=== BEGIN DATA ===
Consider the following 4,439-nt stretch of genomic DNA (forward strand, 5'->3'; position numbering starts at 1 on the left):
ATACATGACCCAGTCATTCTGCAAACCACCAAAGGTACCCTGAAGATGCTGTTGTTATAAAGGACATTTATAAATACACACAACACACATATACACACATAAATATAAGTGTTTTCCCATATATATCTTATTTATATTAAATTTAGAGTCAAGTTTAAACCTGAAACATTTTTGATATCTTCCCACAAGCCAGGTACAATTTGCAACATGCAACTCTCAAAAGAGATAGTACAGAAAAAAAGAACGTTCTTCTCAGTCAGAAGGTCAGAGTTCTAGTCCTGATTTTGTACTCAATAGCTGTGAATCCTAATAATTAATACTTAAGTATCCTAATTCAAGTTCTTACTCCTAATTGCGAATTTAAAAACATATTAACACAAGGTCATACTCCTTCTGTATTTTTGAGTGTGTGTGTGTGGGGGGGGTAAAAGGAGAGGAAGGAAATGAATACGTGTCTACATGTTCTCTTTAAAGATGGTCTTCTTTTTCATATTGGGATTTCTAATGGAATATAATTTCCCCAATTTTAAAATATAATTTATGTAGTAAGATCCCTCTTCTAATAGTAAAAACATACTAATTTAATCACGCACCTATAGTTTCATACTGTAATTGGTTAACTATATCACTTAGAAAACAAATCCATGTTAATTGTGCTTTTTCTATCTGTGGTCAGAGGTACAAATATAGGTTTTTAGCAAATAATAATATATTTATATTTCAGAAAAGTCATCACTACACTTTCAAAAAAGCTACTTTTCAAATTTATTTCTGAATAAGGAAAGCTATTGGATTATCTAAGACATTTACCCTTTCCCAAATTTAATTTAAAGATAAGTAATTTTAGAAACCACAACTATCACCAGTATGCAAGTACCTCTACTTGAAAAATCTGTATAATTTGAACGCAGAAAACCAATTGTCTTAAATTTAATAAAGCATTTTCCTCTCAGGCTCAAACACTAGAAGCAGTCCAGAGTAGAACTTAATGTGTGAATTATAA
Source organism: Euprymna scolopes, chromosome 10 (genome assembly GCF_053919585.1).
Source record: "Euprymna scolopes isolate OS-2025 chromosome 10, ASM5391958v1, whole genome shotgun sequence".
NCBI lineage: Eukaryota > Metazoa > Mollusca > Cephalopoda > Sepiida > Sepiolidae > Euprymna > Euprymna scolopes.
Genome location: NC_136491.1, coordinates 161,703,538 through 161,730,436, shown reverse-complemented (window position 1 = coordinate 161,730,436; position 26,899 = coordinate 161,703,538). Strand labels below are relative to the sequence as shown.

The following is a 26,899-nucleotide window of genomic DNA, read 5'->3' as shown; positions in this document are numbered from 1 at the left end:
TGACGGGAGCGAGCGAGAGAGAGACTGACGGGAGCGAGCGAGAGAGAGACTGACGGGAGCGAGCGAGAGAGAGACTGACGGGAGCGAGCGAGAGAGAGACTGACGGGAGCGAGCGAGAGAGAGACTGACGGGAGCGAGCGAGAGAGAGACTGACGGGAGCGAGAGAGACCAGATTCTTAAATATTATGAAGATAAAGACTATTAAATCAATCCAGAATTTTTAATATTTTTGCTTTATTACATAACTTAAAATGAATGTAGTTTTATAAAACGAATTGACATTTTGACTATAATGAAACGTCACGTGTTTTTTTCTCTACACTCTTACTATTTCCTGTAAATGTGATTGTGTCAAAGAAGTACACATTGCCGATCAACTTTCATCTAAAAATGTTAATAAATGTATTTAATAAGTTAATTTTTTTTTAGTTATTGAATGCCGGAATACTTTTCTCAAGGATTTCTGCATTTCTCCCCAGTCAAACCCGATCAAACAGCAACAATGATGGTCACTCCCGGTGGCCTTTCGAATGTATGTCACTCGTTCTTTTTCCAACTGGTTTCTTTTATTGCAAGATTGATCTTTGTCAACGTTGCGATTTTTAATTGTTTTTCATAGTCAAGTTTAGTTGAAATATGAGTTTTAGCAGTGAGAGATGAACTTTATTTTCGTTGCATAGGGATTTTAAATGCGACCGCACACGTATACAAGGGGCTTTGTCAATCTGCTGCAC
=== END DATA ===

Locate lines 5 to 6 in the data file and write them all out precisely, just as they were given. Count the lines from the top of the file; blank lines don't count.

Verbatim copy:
NCBI lineage: Eukaryota > Metazoa > Mollusca > Cephalopoda > Sepiida > Sepiolidae > Euprymna > Euprymna scolopes.
Genome location: NC_136491.1, coordinates 161,703,538 through 161,730,436, shown reverse-complemented (window position 1 = coordinate 161,730,436; position 26,899 = coordinate 161,703,538). Strand labels below are relative to the sequence as shown.